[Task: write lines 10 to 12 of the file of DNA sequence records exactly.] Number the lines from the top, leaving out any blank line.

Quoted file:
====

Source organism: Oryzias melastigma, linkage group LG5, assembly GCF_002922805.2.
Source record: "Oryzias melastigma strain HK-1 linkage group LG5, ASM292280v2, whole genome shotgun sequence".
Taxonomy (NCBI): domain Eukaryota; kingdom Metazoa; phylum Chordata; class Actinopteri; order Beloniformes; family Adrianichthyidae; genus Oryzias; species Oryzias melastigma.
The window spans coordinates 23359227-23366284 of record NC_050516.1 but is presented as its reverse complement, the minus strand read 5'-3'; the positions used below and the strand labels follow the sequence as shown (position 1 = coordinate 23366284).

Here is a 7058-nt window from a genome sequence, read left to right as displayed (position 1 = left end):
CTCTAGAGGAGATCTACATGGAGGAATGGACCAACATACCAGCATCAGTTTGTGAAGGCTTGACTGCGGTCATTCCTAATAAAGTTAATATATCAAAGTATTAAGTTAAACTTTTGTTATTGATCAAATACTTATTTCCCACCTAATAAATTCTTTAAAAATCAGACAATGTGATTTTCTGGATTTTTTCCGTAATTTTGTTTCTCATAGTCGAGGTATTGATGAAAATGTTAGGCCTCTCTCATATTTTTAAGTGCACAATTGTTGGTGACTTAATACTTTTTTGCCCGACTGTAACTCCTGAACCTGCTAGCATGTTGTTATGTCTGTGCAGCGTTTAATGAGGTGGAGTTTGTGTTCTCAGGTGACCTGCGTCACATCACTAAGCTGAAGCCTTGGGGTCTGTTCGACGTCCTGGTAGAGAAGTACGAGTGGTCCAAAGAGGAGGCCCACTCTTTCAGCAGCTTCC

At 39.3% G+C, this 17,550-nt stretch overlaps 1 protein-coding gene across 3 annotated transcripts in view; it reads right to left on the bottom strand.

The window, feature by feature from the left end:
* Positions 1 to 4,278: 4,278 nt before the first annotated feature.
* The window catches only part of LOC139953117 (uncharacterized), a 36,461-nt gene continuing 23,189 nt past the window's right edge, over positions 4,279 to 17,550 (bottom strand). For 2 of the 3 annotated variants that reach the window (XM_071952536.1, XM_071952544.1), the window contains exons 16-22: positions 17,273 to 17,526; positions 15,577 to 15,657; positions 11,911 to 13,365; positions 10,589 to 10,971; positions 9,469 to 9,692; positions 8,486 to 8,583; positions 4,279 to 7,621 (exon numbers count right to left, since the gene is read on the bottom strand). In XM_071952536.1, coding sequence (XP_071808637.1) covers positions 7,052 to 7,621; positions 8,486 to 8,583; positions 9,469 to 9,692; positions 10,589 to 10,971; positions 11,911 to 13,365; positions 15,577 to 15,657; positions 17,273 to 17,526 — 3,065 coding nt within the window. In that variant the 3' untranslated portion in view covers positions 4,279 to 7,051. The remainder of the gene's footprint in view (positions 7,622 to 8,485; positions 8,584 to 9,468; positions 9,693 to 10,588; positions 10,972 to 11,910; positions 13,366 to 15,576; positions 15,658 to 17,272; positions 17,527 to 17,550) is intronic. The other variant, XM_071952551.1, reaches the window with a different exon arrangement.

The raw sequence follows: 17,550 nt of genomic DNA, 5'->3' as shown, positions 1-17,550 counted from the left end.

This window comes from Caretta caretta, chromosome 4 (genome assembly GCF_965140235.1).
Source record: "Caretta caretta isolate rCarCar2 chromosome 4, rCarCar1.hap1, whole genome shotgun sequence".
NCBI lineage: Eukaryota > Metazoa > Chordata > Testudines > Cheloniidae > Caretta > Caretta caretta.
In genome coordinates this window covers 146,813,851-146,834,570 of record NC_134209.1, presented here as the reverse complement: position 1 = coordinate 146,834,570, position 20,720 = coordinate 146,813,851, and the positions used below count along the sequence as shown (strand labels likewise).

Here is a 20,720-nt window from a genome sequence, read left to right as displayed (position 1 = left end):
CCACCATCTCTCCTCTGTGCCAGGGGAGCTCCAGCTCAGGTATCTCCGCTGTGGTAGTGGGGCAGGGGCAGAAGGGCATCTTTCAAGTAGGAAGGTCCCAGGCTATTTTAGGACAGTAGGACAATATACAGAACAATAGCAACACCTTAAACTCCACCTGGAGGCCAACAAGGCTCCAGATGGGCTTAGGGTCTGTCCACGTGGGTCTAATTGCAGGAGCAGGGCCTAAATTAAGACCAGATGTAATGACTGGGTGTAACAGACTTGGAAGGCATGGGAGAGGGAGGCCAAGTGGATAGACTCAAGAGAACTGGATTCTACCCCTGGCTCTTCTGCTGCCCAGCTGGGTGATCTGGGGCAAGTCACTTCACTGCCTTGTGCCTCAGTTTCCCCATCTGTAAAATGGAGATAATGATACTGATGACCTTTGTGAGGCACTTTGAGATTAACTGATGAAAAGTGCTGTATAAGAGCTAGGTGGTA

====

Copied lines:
* The window catches only part of LOC139953117 (uncharacterized), a 36,461-nt gene continuing 23,189 nt past the window's right edge, over positions 4,279 to 17,550 (bottom strand). For 2 of the 3 annotated variants that reach the window (XM_071952536.1, XM_071952544.1), the window contains exons 16-22: positions 17,273 to 17,526; positions 15,577 to 15,657; positions 11,911 to 13,365; positions 10,589 to 10,971; positions 9,469 to 9,692; positions 8,486 to 8,583; positions 4,279 to 7,621 (exon numbers count right to left, since the gene is read on the bottom strand). In XM_071952536.1, coding sequence (XP_071808637.1) covers positions 7,052 to 7,621; positions 8,486 to 8,583; positions 9,469 to 9,692; positions 10,589 to 10,971; positions 11,911 to 13,365; positions 15,577 to 15,657; positions 17,273 to 17,526 — 3,065 coding nt within the window. In that variant the 3' untranslated portion in view covers positions 4,279 to 7,051. The remainder of the gene's footprint in view (positions 7,622 to 8,485; positions 8,584 to 9,468; positions 9,693 to 10,588; positions 10,972 to 11,910; positions 13,366 to 15,576; positions 15,658 to 17,272; positions 17,527 to 17,550) is intronic. The other variant, XM_071952551.1, reaches the window with a different exon arrangement.

The raw sequence follows: 17,550 nt of genomic DNA, 5'->3' as shown, positions 1-17,550 counted from the left end.

This window comes from Caretta caretta, chromosome 4 (genome assembly GCF_965140235.1).